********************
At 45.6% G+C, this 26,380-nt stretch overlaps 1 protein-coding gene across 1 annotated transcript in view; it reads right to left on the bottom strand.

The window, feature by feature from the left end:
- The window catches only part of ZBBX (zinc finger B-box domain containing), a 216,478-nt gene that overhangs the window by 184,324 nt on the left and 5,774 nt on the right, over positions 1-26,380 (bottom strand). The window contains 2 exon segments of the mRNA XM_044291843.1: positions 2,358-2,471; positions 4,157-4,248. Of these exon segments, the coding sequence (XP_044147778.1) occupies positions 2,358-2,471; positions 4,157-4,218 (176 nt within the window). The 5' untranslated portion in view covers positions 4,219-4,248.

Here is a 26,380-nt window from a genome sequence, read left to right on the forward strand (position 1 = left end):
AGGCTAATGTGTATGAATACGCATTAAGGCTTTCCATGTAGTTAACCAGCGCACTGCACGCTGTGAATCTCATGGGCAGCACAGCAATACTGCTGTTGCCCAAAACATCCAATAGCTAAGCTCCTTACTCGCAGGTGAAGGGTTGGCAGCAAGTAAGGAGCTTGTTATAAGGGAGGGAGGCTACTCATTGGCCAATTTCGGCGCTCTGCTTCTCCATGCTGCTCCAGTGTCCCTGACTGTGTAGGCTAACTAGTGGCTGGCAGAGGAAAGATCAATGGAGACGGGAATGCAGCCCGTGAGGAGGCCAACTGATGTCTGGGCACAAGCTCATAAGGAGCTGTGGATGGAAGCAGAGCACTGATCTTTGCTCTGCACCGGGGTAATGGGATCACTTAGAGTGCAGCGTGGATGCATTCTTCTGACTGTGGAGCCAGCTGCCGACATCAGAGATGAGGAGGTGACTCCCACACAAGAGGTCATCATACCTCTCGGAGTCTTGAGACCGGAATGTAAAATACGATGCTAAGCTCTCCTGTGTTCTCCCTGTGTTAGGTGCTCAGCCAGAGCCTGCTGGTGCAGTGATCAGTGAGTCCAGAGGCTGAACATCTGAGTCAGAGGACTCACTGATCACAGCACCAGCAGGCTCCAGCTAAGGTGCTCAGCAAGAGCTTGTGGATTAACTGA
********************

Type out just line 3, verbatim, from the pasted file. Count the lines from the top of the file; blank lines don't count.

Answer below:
- The window catches only part of ZBBX (zinc finger B-box domain containing), a 216,478-nt gene that overhangs the window by 184,324 nt on the left and 5,774 nt on the right, over positions 1-26,380 (bottom strand). The window contains 2 exon segments of the mRNA XM_044291843.1: positions 2,358-2,471; positions 4,157-4,248. Of these exon segments, the coding sequence (XP_044147778.1) occupies positions 2,358-2,471; positions 4,157-4,218 (176 nt within the window). The 5' untranslated portion in view covers positions 4,219-4,248.